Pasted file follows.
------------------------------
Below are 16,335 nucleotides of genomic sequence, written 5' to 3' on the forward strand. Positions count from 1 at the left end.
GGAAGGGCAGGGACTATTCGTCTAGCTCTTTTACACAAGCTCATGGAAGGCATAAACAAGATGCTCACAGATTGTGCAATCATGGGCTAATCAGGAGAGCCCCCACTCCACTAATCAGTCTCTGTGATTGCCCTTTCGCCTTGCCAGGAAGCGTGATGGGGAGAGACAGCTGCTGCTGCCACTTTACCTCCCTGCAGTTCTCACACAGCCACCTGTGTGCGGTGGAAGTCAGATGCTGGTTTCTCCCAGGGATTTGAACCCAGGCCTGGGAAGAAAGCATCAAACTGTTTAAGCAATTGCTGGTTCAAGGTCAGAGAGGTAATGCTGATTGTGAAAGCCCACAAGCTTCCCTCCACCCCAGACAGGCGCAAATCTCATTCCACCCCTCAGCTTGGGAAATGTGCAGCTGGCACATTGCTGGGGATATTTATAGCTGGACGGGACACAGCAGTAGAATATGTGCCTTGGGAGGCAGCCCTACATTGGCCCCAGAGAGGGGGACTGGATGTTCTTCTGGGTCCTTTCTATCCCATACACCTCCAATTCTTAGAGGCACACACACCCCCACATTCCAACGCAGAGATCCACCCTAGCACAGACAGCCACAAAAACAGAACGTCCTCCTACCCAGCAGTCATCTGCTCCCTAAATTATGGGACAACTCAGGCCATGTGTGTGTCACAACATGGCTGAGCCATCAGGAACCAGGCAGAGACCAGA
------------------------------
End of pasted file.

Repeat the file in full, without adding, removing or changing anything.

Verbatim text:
Below are 16,335 nucleotides of genomic sequence, written 5' to 3' on the forward strand. Positions count from 1 at the left end.
GGAAGGGCAGGGACTATTCGTCTAGCTCTTTTACACAAGCTCATGGAAGGCATAAACAAGATGCTCACAGATTGTGCAATCATGGGCTAATCAGGAGAGCCCCCACTCCACTAATCAGTCTCTGTGATTGCCCTTTCGCCTTGCCAGGAAGCGTGATGGGGAGAGACAGCTGCTGCTGCCACTTTACCTCCCTGCAGTTCTCACACAGCCACCTGTGTGCGGTGGAAGTCAGATGCTGGTTTCTCCCAGGGATTTGAACCCAGGCCTGGGAAGAAAGCATCAAACTGTTTAAGCAATTGCTGGTTCAAGGTCAGAGAGGTAATGCTGATTGTGAAAGCCCACAAGCTTCCCTCCACCCCAGACAGGCGCAAATCTCATTCCACCCCTCAGCTTGGGAAATGTGCAGCTGGCACATTGCTGGGGATATTTATAGCTGGACGGGACACAGCAGTAGAATATGTGCCTTGGGAGGCAGCCCTACATTGGCCCCAGAGAGGGGGACTGGATGTTCTTCTGGGTCCTTTCTATCCCATACACCTCCAATTCTTAGAGGCACACACACCCCCACATTCCAACGCAGAGATCCACCCTAGCACAGACAGCCACAAAAACAGAACGTCCTCCTACCCAGCAGTCATCTGCTCCCTAAATTATGGGACAACTCAGGCCATGTGTGTGTCACAACATGGCTGAGCCATCAGGAACCAGGCAGAGACCAGA